Recommendation Letter versus Reference LetterA Recommendation Letter and a Reference Letter are primarilyused to introduce a person, his/her skills, abilities, integrity,character, and interests, but there is a significant difference.A recommendation letter is usually given to a person applyingfor a job, entrance to college or university or scholarship. Theinformation is more specifically related to skills, abilities andqualifications than it is to personal characteristics.A reference letter is usually more general in nature and refersmore to the overall character of a person. The information ismore related to an individual’s personality and character than itis to their skills and abilities.
Recommendation LetterA “Recommendation Letter” or “Letter of Recommendation” hasan assessment of qualifications, skills, abilities, interests, andcapabilities of the person being recommended in terms of thatindividual’s ability to perform a particular task or function.“Recommendation Letters” are usually requested by someone,and are therefore addressed to that particular requester.Recommendation letters are typically related to employment,college admissions, or scholarship eligibility.Letter of recommendation - (especially American English) aformal letter or statement saying that someone would be asuitable person to do a job, take a course of study and etc.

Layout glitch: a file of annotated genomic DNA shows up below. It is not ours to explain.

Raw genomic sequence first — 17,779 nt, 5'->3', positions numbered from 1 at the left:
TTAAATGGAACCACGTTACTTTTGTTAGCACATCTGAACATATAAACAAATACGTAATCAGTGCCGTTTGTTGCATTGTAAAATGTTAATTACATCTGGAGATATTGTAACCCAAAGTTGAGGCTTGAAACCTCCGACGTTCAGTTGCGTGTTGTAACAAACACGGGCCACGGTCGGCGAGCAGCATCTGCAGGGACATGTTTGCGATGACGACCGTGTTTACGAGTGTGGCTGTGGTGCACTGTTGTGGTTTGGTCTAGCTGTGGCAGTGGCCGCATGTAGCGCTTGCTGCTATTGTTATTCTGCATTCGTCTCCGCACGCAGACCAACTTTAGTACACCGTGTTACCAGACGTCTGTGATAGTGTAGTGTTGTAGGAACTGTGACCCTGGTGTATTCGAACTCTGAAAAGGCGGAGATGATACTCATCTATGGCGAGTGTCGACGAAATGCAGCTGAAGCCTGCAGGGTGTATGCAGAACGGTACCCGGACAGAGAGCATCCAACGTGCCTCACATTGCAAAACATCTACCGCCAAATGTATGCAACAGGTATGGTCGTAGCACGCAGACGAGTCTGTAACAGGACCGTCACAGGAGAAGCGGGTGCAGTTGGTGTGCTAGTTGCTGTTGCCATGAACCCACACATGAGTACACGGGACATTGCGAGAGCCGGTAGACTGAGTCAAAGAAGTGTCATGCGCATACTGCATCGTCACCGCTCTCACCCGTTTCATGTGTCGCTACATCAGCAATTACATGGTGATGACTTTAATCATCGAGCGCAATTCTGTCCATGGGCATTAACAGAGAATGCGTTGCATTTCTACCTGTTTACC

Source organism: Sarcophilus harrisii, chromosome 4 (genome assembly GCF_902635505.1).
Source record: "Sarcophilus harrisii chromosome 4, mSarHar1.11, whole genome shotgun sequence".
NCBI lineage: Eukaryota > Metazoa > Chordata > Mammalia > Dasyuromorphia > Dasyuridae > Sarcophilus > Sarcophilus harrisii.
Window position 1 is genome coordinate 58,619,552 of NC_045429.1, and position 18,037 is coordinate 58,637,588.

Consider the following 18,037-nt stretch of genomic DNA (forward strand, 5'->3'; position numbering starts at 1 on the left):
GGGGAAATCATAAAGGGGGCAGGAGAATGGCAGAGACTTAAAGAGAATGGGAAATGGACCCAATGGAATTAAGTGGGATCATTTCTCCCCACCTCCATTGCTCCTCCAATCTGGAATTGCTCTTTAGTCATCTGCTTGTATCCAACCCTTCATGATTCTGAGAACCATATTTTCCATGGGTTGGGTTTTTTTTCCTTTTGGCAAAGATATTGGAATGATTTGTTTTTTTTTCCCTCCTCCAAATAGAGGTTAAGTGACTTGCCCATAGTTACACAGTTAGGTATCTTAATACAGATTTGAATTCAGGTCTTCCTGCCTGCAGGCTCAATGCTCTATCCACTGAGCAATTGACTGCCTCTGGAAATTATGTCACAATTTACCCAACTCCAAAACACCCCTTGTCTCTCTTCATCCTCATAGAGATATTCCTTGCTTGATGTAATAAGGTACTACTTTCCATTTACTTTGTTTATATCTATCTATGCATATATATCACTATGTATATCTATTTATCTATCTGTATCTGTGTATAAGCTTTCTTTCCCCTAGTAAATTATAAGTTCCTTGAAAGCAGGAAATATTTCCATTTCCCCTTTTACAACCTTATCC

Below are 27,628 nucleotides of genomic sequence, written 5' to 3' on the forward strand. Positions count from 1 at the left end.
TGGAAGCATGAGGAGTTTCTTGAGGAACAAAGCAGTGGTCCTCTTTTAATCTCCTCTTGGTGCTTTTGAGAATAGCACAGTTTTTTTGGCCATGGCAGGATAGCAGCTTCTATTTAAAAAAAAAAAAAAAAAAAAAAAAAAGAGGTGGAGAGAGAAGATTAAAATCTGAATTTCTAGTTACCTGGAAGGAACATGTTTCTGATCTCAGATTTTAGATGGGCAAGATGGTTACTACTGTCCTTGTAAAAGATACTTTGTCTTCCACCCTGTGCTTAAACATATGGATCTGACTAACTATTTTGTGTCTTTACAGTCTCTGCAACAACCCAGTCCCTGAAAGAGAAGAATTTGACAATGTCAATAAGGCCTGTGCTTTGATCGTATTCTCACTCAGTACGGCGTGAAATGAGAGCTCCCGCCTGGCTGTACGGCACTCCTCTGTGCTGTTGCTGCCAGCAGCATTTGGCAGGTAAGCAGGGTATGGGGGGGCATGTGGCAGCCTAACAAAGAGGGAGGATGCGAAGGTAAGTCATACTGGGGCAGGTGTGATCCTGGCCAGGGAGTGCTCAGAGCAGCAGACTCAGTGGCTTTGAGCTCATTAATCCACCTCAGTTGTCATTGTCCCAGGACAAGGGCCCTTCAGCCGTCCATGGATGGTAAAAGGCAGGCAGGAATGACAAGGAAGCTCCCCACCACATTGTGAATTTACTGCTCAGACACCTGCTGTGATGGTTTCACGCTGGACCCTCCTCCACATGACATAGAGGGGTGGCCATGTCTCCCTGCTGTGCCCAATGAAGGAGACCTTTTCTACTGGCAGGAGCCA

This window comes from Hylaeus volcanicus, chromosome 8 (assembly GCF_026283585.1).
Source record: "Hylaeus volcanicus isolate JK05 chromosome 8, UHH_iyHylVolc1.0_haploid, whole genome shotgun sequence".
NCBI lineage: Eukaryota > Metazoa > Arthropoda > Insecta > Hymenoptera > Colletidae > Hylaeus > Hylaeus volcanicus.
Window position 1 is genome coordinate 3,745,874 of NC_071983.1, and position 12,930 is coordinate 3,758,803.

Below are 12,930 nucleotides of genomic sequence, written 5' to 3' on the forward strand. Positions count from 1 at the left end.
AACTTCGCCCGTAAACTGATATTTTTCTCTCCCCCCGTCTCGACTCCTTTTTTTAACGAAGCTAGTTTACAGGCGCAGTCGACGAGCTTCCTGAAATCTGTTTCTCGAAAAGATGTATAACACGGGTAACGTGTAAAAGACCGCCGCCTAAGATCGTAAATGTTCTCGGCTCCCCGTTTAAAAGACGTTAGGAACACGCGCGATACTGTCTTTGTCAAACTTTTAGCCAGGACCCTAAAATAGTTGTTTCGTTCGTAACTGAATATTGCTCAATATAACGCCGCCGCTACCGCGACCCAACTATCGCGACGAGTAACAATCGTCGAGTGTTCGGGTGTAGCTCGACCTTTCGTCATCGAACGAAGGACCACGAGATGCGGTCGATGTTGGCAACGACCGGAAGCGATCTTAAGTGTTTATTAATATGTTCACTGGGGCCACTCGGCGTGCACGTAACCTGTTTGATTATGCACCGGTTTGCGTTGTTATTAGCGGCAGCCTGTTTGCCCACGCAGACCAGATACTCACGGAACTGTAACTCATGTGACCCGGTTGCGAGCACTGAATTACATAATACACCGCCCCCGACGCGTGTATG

Reference LetterA “Reference Letter” or “Letter of Reference” has a generalassessment of the qualities, interests, attitude, integrity,community involvement, and personal characteristics of aperson.Reference letter also is used to assess an individual’s characterand confirms details about an individual’s situation orcircumstances.Reference letters are general in nature and usually addressed to“Whom It May Concern”. If the name of the recipient is known,you should address the letter to that person specifically.
Requesting a Reference Letter• Ask for a reference letter from people who know you and your capabilities, such as former employers, teachers, coaches, community or corporate leaders, influential friends who have known you a long time.• Be sure to give the people you ask enough time to write the reference letter—a week to 10 days should be sufficient.• Tell them about your goals and what they could write that would help you to achieve those goals. Dont be shy, it is time to present your accomplishments!• If you dont receive your reference letters within 10 days of your conversations with the prospective writers, you may need to contact them to confirm that each is aware of your deadlines.• Once you receive your reference letters, send the writers thank-you notes. You should also let each writer know about your subsequent success and how much their letters helped you to attain your goal.